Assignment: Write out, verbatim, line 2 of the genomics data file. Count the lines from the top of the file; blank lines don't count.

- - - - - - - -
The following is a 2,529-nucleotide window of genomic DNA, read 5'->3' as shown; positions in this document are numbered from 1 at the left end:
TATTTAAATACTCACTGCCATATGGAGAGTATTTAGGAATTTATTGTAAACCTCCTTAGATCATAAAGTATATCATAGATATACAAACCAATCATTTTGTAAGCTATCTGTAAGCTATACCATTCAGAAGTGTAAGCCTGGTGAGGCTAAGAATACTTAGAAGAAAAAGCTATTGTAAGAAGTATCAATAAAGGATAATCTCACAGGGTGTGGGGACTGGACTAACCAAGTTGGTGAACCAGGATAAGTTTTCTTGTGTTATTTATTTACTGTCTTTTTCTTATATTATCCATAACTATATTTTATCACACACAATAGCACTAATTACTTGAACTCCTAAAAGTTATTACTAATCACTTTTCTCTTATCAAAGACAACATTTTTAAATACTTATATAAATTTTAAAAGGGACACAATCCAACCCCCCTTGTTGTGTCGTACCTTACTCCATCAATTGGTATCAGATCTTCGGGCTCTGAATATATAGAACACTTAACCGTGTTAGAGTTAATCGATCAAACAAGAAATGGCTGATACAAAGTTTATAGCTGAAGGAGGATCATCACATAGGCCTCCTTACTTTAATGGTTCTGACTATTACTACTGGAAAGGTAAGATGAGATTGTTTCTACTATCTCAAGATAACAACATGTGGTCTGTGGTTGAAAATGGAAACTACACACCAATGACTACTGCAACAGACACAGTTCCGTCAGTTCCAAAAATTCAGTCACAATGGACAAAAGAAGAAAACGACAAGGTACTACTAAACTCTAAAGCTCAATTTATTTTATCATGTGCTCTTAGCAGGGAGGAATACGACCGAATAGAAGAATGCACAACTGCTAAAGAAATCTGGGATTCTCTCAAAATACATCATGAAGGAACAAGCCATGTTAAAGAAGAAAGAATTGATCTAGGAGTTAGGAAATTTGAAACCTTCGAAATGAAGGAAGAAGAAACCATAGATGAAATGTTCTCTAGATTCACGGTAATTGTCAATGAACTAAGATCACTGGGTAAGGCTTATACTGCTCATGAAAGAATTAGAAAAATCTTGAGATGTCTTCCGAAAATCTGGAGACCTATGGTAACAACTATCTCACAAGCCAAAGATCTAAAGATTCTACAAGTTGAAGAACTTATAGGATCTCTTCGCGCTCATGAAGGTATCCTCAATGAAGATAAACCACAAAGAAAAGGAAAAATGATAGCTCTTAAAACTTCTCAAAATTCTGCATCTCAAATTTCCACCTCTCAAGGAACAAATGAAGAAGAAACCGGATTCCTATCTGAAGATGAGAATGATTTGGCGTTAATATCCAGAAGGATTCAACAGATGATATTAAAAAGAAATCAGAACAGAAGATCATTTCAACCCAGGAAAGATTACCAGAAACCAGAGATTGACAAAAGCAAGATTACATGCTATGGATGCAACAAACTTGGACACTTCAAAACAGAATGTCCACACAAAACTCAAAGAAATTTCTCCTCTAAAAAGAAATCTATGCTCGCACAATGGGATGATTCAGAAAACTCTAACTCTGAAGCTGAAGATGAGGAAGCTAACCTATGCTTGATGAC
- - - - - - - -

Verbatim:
TATTTAAATACTCACTGCCATATGGAGAGTATTTAGGAATTTATTGTAAACCTCCTTAGATCATAAAGTATATCATAGATATACAAACCAATCATTTTGTAAGCTATCTGTAAGCTATACCATTCAGAAGTGTAAGCCTGGTGAGGCTAAGAATACTTAGAAGAAAAAGCTATTGTAAGAAGTATCAATAAAGGATAATCTCACAGGGTGTGGGGACTGGACTAACCAAGTTGGTGAACCAGGATAAGTTTTCTTGTGTTATTTATTTACTGTCTTTTTCTTATATTATCCATAACTATATTTTATCACACACAATAGCACTAATTACTTGAACTCCTAAAAGTTATTACTAATCACTTTTCTCTTATCAAAGACAACATTTTTAAATACTTATATAAATTTTAAAAGGGACACAATCCAACCCCCCTTGTTGTGTCGTACCTTACTCCATCAATTGGTATCAGATCTTCGGGCTCTGAATATATAGAACACTTAACCGTGTTAGAGTTAATCGATCAAACAAGAAATGGCTGATACAAAGTTTATAGCTGAAGGAGGATCATCACATAGGCCTCCTTACTTTAATGGTTCTGACTATTACTACTGGAAAGGTAAGATGAGATTGTTTCTACTATCTCAAGATAACAACATGTGGTCTGTGGTTGAAAATGGAAACTACACACCAATGACTACTGCAACAGACACAGTTCCGTCAGTTCCAAAAATTCAGTCACAATGGACAAAAGAAGAAAACGACAAGGTACTACTAAACTCTAAAGCTCAATTTATTTTATCATGTGCTCTTAGCAGGGAGGAATACGACCGAATAGAAGAATGCACAACTGCTAAAGAAATCTGGGATTCTCTCAAAATACATCATGAAGGAACAAGCCATGTTAAAGAAGAAAGAATTGATCTAGGAGTTAGGAAATTTGAAACCTTCGAAATGAAGGAAGAAGAAACCATAGATGAAATGTTCTCTAGATTCACGGTAATTGTCAATGAACTAAGATCACTGGGTAAGGCTTATACTGCTCATGAAAGAATTAGAAAAATCTTGAGATGTCTTCCGAAAATCTGGAGACCTATGGTAACAACTATCTCACAAGCCAAAGATCTAAAGATTCTACAAGTTGAAGAACTTATAGGATCTCTTCGCGCTCATGAAGGTATCCTCAATGAAGATAAACCACAAAGAAAAGGAAAAATGATAGCTCTTAAAACTTCTCAAAATTCTGCATCTCAAATTTCCACCTCTCAAGGAACAAATGAAGAAGAAACCGGATTCCTATCTGAAGATGAGAATGATTTGGCGTTAATATCCAGAAGGATTCAACAGATGATATTAAAAAGAAATCAGAACAGAAGATCATTTCAACCCAGGAAAGATTACCAGAAACCAGAGATTGACAAAAGCAAGATTACATGCTATGGATGCAACAAACTTGGACACTTCAAAACAGAATGTCCACACAAAACTCAAAGAAATTTCTCCTCTAAAAAGAAATCTATGCTCGCACAATGGGATGATTCAGAAAACTCTAACTCTGAAGCTGAAGATGAGGAAGCTAACCTATGCTTGATGAC